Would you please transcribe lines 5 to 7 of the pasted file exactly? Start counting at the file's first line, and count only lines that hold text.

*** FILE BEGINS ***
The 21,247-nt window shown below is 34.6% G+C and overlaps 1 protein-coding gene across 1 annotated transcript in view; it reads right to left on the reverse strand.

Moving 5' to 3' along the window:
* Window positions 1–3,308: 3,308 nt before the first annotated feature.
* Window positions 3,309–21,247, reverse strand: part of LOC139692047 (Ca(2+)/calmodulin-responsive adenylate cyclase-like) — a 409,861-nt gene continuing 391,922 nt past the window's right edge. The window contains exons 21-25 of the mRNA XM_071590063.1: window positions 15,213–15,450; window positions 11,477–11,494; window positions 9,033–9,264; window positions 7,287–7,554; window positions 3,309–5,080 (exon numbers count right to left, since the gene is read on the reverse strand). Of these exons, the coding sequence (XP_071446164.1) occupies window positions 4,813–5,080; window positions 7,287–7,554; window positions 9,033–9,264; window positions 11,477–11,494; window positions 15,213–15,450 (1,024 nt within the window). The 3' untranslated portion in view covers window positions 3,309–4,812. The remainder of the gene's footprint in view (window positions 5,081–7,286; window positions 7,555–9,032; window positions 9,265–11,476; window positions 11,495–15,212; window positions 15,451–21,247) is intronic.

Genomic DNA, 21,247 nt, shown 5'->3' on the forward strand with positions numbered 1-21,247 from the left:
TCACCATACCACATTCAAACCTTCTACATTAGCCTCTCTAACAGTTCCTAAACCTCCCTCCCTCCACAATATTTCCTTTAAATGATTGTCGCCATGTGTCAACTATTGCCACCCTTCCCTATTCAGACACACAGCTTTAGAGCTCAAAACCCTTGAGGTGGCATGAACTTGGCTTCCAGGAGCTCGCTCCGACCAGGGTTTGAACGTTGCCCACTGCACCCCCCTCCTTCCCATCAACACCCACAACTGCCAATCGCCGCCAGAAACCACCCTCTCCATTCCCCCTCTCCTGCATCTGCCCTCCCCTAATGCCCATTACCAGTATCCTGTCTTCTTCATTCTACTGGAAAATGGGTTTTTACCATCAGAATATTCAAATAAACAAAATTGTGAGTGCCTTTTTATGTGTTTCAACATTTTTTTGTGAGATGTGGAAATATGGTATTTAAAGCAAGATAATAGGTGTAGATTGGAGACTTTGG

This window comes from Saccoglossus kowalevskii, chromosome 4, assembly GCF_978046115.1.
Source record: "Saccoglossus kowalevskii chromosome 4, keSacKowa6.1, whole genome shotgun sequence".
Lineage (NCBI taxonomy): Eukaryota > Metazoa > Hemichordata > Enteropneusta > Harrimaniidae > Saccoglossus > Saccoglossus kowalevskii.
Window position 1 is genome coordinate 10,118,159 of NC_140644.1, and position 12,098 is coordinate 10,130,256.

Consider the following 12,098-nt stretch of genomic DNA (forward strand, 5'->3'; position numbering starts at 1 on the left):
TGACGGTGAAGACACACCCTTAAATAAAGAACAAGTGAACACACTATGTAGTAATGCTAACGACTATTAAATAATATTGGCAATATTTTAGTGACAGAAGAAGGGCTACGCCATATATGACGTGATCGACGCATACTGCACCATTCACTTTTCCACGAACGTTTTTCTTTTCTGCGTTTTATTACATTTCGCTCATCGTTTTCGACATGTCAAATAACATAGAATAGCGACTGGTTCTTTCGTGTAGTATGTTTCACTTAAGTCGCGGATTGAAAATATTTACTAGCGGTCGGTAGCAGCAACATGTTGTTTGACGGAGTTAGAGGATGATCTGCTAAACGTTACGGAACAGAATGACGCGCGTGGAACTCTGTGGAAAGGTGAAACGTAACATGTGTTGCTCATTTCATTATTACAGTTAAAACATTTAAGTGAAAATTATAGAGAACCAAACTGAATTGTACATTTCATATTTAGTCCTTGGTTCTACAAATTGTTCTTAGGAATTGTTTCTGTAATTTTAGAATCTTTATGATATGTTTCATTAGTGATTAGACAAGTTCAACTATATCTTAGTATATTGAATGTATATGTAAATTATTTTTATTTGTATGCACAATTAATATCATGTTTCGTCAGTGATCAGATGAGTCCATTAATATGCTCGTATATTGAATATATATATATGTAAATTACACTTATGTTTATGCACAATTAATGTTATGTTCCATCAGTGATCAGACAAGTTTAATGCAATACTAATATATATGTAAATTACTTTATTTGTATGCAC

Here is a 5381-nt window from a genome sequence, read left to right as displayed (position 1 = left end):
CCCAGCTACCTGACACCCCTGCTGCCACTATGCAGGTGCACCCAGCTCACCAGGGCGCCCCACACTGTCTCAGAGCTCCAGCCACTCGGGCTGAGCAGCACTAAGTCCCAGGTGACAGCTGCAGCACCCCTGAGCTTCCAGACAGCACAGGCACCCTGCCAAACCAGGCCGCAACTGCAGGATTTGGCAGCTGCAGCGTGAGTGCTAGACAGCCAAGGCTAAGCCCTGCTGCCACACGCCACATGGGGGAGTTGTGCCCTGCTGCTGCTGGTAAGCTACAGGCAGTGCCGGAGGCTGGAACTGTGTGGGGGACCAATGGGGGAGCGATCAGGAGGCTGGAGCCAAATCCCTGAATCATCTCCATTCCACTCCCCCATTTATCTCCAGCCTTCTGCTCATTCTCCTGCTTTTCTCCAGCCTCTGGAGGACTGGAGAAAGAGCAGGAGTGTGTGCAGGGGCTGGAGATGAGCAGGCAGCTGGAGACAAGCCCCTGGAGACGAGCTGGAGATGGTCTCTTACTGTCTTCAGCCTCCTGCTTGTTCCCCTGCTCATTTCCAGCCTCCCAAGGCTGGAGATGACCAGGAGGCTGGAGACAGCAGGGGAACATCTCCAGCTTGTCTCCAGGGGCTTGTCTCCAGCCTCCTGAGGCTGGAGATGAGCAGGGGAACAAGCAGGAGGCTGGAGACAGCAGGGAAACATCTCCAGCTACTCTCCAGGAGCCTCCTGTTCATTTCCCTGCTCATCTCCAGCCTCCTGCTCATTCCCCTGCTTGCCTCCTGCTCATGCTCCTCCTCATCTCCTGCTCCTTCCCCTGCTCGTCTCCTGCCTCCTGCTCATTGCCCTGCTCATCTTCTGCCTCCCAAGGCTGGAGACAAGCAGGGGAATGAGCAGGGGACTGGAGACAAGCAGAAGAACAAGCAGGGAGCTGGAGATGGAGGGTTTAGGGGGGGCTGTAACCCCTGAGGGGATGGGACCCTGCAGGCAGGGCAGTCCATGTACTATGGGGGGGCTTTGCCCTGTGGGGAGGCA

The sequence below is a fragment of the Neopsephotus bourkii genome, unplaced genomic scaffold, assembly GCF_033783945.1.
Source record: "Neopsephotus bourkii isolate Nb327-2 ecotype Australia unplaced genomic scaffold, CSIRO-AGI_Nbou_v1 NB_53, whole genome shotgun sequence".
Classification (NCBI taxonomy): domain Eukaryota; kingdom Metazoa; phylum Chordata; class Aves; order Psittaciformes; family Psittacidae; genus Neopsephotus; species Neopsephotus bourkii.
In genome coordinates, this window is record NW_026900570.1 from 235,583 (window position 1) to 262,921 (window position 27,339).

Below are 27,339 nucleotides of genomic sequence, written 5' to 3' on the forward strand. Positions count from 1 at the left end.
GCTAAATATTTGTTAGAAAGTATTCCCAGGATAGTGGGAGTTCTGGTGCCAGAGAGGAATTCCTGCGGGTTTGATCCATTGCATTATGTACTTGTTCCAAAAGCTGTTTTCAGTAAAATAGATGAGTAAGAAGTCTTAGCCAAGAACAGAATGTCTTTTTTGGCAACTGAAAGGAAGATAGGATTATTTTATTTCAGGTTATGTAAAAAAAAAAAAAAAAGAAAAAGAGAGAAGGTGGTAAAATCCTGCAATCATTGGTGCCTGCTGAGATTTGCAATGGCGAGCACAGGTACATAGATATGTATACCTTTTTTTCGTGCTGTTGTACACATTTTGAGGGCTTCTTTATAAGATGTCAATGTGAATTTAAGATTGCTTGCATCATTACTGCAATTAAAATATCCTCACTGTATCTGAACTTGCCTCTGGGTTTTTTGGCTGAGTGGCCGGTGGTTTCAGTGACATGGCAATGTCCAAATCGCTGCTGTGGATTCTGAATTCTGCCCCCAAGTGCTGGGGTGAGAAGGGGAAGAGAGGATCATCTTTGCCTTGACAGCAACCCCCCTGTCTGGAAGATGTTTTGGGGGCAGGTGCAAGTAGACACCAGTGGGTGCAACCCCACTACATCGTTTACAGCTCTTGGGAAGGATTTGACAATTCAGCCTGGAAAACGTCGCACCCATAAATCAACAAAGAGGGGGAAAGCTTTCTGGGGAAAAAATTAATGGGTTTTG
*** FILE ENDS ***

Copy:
Genomic DNA, 21,247 nt, shown 5'->3' on the forward strand with positions numbered 1-21,247 from the left:
TCACCATACCACATTCAAACCTTCTACATTAGCCTCTCTAACAGTTCCTAAACCTCCCTCCCTCCACAATATTTCCTTTAAATGATTGTCGCCATGTGTCAACTATTGCCACCCTTCCCTATTCAGACACACAGCTTTAGAGCTCAAAACCCTTGAGGTGGCATGAACTTGGCTTCCAGGAGCTCGCTCCGACCAGGGTTTGAACGTTGCCCACTGCACCCCCCTCCTTCCCATCAACACCCACAACTGCCAATCGCCGCCAGAAACCACCCTCTCCATTCCCCCTCTCCTGCATCTGCCCTCCCCTAATGCCCATTACCAGTATCCTGTCTTCTTCATTCTACTGGAAAATGGGTTTTTACCATCAGAATATTCAAATAAACAAAATTGTGAGTGCCTTTTTATGTGTTTCAACATTTTTTTGTGAGATGTGGAAATATGGTATTTAAAGCAAGATAATAGGTGTAGATTGGAGACTTTGG

This window comes from Saccoglossus kowalevskii, chromosome 4, assembly GCF_978046115.1.